There’s always been friction between the Landrieu machine and the Morial machine, though they’ve managed to work together when necessary. But Bagneris and Mitch Landrieu don’t get along, and one of the flashpoints of their conflict has been Landrieu’s moves to consolidate a big chunk of the city’s offices, including the courts, in the old Charity Hospital building.
Today, Bagneris said that had nothing to do with him running for mayor.
Asked whether his frustration over Landrieu’s plan for Charity pushed him to run, Bagneris said: “Zip. Zero. Nada.”
“I wish I could think of a better word than ‘stupid,'” he said. “I’m going to leave a judgeship where I believe the people allow me to serve as long as I like, I’m going to leave the judgeship for what reason? For a courthouse that I wouldn’t be able to serve in? I mean, what sense does that make?”
Landrieu has also accumulated a significant campaign account to the tune of almost $2 million. Bagneris said he wasn’t concerned about it.
“Everybody talks about the money,” he said. “And I realize the old adage about money being the mother’s milk of politics. I understand that. I have something better than money. I have faith, I have friends, I have family and I have the confidence in this city that the people are going to do the right thing.”
Bagneris told the Advocate’s Andrew Vanacore that crime is going to be a big issue in the campaign as well…
He seemed aware he will have to counter the narrative that Landrieu has been hammering on for the better part of a year: that New Orleans under the incumbent’s leadership is bouncing back not just from Hurricane Katrina, but from a decades-long decline that saw its population drop, its public schools crumble and violent crime explode.
Landrieu in particular has been pointing to a sharp drop this year in the number of murders in New Orleans, long the country’s “murder capital,” but Bagneris said he doesn’t see crime on the decline at all. “Ask the average guy on the street if he believes the murder rate is down,” he said.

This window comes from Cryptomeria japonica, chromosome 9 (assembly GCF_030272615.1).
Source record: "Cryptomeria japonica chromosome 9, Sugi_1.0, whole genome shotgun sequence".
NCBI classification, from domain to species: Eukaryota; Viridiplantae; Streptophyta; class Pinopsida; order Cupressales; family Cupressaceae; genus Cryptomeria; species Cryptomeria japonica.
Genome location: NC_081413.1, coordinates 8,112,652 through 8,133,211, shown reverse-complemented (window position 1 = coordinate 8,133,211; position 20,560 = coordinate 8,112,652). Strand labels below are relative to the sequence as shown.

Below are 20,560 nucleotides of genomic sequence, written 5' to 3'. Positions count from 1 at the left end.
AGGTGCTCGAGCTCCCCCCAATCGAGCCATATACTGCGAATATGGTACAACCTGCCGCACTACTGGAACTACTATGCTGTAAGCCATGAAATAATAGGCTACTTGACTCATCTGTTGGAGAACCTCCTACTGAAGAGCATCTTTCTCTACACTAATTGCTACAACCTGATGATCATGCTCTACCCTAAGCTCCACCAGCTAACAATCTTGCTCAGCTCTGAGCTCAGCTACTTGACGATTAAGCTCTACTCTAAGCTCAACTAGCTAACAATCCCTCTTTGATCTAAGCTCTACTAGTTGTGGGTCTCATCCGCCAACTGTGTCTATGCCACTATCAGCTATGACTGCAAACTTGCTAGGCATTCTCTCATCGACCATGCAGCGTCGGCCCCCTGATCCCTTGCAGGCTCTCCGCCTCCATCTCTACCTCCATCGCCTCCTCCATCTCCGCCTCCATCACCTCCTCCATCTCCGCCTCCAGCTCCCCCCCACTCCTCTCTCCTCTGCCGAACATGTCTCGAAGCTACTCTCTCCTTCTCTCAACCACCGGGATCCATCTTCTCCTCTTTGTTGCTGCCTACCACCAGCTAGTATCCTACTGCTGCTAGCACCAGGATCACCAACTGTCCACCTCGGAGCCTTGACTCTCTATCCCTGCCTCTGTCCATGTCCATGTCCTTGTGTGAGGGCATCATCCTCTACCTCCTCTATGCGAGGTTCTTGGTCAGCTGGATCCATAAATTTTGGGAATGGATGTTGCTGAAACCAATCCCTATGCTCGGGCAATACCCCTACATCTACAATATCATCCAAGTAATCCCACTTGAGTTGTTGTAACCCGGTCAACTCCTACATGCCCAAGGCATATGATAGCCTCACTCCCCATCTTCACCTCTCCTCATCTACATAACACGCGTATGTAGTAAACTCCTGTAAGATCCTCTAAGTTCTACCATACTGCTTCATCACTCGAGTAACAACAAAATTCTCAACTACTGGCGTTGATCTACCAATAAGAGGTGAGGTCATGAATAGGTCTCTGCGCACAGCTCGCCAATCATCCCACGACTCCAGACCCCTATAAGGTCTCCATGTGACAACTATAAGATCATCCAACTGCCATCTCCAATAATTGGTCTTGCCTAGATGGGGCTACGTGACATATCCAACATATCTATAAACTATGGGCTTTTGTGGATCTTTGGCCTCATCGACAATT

And the mayor’s NOLA for Life anti-murder initiative? Here the judge’s campaign manager, Greg Buisson, cut in with a reference to the advertisements Landrieu commissioned from director Spike Lee: “You mean solving crime with the billboards?”
And a dark-horse issue – taxicabs. Landrieu’s “reforms” of the New Orleans taxi industry set the tax drivers in the city ablaze with anger, and the president of the taxi drivers’ union appeared with Bagneris at his campaign announcement today. There are allegations the “reform” package benefited some in that industry who have the right connections and are less-than-savory elements, and those “reforms” absolutely do not benefit individual cab owners and small businesses. Of late, Landrieu’s efforts to keep the web-based limousine service Uber, which is gaining traction in many other cities, from operating in New Orleans have caused an uproar.
Given that this isn’t a Republican-vs.-Democrat campaign, and given that even though it might be about race one still needs issues with which to wrap race around in a campaign, Bagneris might end up running on taxi freedom. And given the public’s dissatisfaction with cabs in New Orleans, it might even work for him.